Induction: Processes of Inference, Learning and Discovery by Holland et al. This is a collaborative interdisciplinary work that straddles computer science, psychology and philosophy of science. It's almost 30 years old now, but I still found that I gained some perspective by reading it. One of its most important arguments is that induction should be viewed as a pragmatic rather than syntactic process, i.e. you won't get a working theory of induction without putting a spotlight on agents' goals and how they influence the hypothesis space and categorisations of the agent.

Comment by stephenr on Me and M&Ms · 2014-08-04T02:21:04.418Z · score: 8 (8 votes) · LW · GW

There's a nice conventional categorisation of behaviour modification programmes that goes like this:

Fixed-ratio: a reward is given after a fixed number of nonreinforced responses (e.g. an M&M after every pomodoro, or even fifth pomodoro). Fixed-interval: a reward is given after a fixed interval of time (e.g. you might always set the pomodoro for 25 minutes as per convention). Variable-ratio: a reward is given after a variable number of nonreinforced responses (e.g. you flip a coin after every pomodoro to decide whether you get an M&M). Variable-interval: a reward is given after a variable time interval (i.e. you find some way to determine how long to set the pomodoro, perhaps with a lower bound).

The schedule of reinforcement you're using is left a bit vague. It looks like you're following an FR schedule but could also be doing an FI or VI schedule. But for the purposes of offering advice to people who might want to try something like this, I'll assume you're using either FR or FI.

Psychologists categorise schedules in that way because they want to study the effects of differences in reinforcement. In particular they've been interested in the effects of changes in schedules on the extinction of a behaviour. One major result from the literature (which is reported in most psych textbooks that include a chapter on learning theories) is that variable schedules (using either ratios of respondes or time intervals) are much more resistant to extinction than fixed schedules. As an example, consider a slot machine at a casino; it doesn't have a fixed ratio of 1 reward for every nth try. Instead it varies the ratio of attempts and rewarded attempts, taking advantage of the much stronger reinforcement effect.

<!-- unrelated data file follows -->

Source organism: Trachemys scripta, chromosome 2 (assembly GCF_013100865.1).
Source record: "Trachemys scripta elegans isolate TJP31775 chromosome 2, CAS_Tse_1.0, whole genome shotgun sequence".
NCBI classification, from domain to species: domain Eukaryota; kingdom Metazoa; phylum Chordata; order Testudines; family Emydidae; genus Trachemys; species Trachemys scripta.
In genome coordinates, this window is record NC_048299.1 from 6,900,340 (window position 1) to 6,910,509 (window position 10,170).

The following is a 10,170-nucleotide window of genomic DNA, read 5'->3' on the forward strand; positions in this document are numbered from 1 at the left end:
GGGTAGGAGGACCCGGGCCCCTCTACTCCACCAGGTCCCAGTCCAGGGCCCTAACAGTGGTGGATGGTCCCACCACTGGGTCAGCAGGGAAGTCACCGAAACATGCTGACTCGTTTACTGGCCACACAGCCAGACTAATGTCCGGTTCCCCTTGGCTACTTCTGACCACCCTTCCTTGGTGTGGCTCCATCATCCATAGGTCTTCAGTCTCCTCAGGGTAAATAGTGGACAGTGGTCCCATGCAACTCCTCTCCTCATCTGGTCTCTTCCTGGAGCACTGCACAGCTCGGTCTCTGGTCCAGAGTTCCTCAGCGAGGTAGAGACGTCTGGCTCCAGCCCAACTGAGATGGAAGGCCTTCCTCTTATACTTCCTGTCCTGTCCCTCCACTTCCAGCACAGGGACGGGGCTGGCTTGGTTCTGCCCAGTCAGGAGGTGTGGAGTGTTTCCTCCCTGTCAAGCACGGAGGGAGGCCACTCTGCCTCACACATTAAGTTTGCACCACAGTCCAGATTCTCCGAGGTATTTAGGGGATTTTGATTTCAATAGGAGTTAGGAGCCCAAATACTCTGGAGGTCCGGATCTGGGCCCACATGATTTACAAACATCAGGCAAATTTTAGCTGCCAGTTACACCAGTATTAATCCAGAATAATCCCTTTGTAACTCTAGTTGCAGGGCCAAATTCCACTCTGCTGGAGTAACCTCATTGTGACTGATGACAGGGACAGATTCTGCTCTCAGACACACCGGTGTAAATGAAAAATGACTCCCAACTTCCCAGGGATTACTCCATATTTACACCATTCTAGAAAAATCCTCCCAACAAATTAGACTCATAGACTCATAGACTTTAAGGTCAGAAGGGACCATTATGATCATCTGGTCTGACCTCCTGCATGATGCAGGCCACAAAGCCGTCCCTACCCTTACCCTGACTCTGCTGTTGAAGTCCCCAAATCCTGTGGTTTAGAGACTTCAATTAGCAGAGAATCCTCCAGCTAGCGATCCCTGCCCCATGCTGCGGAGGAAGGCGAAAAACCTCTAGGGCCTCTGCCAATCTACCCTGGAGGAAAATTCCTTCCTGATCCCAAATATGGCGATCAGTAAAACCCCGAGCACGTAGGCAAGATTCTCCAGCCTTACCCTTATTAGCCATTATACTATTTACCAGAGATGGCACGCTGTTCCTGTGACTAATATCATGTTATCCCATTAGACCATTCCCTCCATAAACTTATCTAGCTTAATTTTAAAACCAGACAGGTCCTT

So my first piece of advice is: do not use fixed schedules. Varying the rate of reinforcement (either as a function of time or number of completed pomodoros) will help make the good habit you're trying to build stick if your pomodoros use is ever disrupted (because you're busy, you somehow forget, or whatever).

Another result from the literature is that ratio schedules produce higher response rates. This occurs because faster responding increases the likelihood of being reward sooner, since ratio schedules don't depend on time but on attempts. In many situations you might want to take advantage of this and opt for a VR schedule (say if you wanted to encourage a child to behave). In this case, though, it would probably only lead to extinction or abuses. Extinction because if your time intervals are somewhat long (say around 30-60 minutes), then the rewards might be given too infrequently to build your motivation and give you energy. Abuses because the big spaces between rewards might encourage you to cheat the system and eat some M&Ms anyhow because you want the energy.

That leads me to my second bit of advice: don't use a VR schedule; instead vary the time interval. I suggest finding some way to randomise the selection (like rolling dice, throwing darts, or having an algorithm spit out a number) and putting a lower bound on the time intervals (to give yourself enough time to build some flow and focus).